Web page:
On 3 October 1990, the Free State of Saxony (Freistaat Sachsen) formally became part of the reunified Germany. East Germany, for the most part of its history (1949-1990), had Districts (Bezirke) as first-level political and administrative divisions, as opposed to West Germany’s Federal States (Bundesländer) structure, which continues to this day and beyond. Covering some 18,500 sqkm, Saxony is about 10percent the size of Guangdong Province – the two are uncannily similar in landscape and topography. With a population of approximately four million, Saxony is economically the strongest amongst the former East German states.
Bordering Prussia to the north and Austria – its Bohemian possessions, to be exact – to the south, Saxony was for long caught in the crossfire of German dualism, but nonetheless held its own. A constituent duchy and electorate of the Holy Roman Empire, Saxony would come to dominate the Upper Saxon Circle, one of the ten Imperial Circles of the empire, and become a kingdom in its own right, after Napoleon I abolished the millennial Holy Roman Empire.
Possessing less than 500ha under vine, Saxony is the third smallest wine regions of Germany – note that the figure has already doubled since reunification. Alongside Saale-Unstrut, Saxony is one of the only two wine regions in former East Germany. Latitudinally on a par with southern England, Saale-Unstrut and Saxony are also the northernmost wine regions of Germany and indeed Europe. Most of Saxony’s vineyards are located northwest of Dresden, the “Elbflorenz” (literally: Florence of the Elbe), roughly equidistant from Berlin, Prague and Wrocław.
Viticulture and winemaking in Saxony have been mentioned since the 12th century. Saxony has a wide range of soil types ranging from feldspar, gneiss, granite, mica and sandstone, often with a deep layer of loess as topsoil, well-suited to cold-resistant Germanic and Burgundian white varieties. Unsurprisingly, Müller-Thurgau, Riesling, Pinot Blanc and Pinot Gris represent about half of all hectares under vine in Saxony. The Elbe is to Saxony what the Rhine (“Rhein” is German spelling) is to Rheingau, reflecting sunlight and warmth crucial to the ripening of grapes.
In the age of global warming, whereas Mosel producers struggle to produce Eiswein due to rising temperatures, the same could be good news for Saxony. Saxon wines are traditionally dry and light-bodied, but more substantial styles are beginning to emerge. Who knows, one day Saxony may become a prime location for Eiswein.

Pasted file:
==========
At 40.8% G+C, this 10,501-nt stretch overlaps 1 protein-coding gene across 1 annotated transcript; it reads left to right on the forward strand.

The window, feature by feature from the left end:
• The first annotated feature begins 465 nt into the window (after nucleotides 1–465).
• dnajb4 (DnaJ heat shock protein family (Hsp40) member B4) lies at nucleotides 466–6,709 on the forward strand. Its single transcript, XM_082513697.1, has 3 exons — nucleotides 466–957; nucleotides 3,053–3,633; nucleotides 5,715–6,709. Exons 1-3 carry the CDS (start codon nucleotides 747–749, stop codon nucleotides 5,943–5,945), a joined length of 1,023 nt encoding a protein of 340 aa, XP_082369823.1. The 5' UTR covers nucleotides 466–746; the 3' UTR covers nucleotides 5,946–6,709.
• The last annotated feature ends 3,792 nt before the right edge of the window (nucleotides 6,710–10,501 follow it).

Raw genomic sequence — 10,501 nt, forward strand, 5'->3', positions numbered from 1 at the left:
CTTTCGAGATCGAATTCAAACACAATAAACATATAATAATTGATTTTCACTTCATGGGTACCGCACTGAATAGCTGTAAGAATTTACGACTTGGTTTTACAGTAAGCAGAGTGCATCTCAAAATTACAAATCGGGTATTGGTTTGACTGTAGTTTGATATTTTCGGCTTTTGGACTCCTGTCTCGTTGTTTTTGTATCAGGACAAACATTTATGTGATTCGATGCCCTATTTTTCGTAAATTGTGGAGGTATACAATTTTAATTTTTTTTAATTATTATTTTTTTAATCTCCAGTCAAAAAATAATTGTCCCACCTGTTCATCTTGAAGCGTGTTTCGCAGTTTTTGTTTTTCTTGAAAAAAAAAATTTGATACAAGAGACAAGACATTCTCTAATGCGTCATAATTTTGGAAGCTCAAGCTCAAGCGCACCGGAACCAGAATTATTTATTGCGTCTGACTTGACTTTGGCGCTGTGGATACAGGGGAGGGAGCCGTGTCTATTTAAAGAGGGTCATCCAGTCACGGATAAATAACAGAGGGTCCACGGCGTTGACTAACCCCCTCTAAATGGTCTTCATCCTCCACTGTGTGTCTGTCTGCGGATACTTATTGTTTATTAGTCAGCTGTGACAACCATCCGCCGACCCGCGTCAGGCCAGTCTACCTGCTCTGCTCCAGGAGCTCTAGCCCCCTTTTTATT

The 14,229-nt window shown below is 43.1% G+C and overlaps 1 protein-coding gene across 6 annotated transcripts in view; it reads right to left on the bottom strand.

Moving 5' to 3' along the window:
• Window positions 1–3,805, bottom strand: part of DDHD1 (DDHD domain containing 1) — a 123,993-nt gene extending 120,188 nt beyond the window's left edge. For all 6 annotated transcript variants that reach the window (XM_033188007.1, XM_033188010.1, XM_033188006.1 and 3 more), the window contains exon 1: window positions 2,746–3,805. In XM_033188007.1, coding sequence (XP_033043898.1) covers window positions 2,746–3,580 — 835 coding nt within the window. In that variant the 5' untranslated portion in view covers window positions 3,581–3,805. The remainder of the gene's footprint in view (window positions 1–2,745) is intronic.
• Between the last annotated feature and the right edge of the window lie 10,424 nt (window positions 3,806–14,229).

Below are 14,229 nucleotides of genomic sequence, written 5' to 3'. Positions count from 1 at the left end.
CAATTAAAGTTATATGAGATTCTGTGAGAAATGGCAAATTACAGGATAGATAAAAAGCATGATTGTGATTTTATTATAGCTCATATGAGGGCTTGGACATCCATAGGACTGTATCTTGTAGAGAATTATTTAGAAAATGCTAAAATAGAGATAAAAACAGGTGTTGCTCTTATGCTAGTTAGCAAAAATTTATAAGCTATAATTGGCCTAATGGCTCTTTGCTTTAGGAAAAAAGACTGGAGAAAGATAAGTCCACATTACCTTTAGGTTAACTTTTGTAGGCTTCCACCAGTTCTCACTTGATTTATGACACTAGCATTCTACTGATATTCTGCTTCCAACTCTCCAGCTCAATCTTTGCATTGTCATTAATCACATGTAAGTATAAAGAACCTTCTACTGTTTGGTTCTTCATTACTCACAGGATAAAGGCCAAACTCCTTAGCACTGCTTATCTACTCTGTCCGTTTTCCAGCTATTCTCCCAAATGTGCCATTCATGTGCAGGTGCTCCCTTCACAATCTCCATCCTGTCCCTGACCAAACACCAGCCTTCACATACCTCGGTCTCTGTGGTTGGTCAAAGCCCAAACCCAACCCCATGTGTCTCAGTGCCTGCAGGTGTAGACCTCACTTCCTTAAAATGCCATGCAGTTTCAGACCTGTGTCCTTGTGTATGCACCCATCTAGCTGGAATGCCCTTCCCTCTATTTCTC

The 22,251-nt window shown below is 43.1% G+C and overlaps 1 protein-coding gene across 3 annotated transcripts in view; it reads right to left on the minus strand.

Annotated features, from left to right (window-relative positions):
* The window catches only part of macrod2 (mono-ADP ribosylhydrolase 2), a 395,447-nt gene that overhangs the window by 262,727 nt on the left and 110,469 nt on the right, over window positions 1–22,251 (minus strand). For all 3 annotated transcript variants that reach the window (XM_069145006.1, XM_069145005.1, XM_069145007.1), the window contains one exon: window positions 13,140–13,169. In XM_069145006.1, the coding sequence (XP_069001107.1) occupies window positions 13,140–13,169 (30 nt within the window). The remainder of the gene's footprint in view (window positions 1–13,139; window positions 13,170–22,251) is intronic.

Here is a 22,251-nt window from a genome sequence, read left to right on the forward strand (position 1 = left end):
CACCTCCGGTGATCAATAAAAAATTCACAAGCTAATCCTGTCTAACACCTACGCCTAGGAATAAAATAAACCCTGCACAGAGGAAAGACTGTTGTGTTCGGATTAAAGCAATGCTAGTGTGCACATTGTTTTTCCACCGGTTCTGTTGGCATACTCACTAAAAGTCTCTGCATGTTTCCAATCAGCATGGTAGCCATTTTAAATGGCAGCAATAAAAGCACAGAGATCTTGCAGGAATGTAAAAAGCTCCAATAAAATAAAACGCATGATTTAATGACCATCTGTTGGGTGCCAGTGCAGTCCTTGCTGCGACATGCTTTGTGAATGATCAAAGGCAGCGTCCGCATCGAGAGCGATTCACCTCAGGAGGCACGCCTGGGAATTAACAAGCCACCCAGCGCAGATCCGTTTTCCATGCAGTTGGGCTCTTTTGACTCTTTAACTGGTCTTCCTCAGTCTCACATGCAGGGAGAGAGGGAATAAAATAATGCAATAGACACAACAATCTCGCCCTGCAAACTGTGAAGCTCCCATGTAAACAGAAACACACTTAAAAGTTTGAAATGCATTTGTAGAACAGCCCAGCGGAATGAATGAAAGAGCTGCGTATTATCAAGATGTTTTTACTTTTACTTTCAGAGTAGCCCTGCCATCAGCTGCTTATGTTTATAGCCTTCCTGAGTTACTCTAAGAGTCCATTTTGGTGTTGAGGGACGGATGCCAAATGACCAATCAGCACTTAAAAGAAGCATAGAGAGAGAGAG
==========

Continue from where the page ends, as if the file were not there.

Schloss Proschwitz – Prinz zur Lippe is one of the only two VDP (Verband Deutscher Prädikats- und Qualitätsweingüter) estates in Saxony. The House of Lippe was first documented in the early 12th century, and over the years it and its cadet branches have produced numerous rulers for various German states. Built between 1701 and 1704, Schloss Proschwitz was expropriated by the Soviets after 1945, but starting from 1990, Dr. Georg Prinz zur Lippe began to buy back his ancestral residence and wine estate, now equipped with a state-of-the-art cellar, whilst the grand ballroom, Chinese pavilion and music room have been restored. Now that the Iron Curtain gloom is no more, the future of Schloss Proschwitz and Saxon wine looks indefinitely brighter.
The following wines were tasted at VDP.Weinbörse 2017 in Mainz. Weingut Schloss Proschwitz – Prinz zur Lippe – W: www.schloss-proschwitz.de; E: firstname.lastname@example.org; VDP – W: www.vdp.de; E: email@example.com
Limpid citrine with light golden reflex, the fragrant nose offers calamansi, green apple and crushed rock. With energetic acidity and saline minerality, the spicy palate delivers grapefruit, mirabelle and white pepper. Off-dry and medium-full bodied at 12 percent, the fleshy entry continues through a peppery mid-palate, leading to a rounded finish. An interesting interpretation of Pinot Gris, differing from the Alsatian and Italian styles.
Translucent citrine with shimmering golden reflex, the aromatic nose presents Williams pear, apricot, crushed rock and daffodil. With generous acidity and saline minerality, the intricate palate supplies peach, green olive, rock salt and apple blossom. Full-bodied at 12.5 percent, the dense entry persists through a structured mid-palate, leading to a tangy finish. The new benchmark of an outstanding Pinot Blanc.
Luminous ruby with bright carnelian-cardinal purple reflex, the floral nose reveals blueberry, strawberry, bouquet garni, crushed rock and iris. With abundant acidity, fine-grained tannins and clean minerality, the vibrant palate furnishes blackberry, raspberry, Qimen red tea, forest floor and violet. Medium-full bodied at 13 percent, the tutti-frutti entry evolves into a tea-like mid-palate, leading to a lingering finish. An enchanting expression of Pinot Noir, rivalling the finest Morey-Saint-Denis.
Jacky I.F. Cheong is a legal professional by day and columnist by night. Having spent his formative years in Britain,
France, and Germany, he regularly writes about wine, fine arts, classical music, and politics in several languages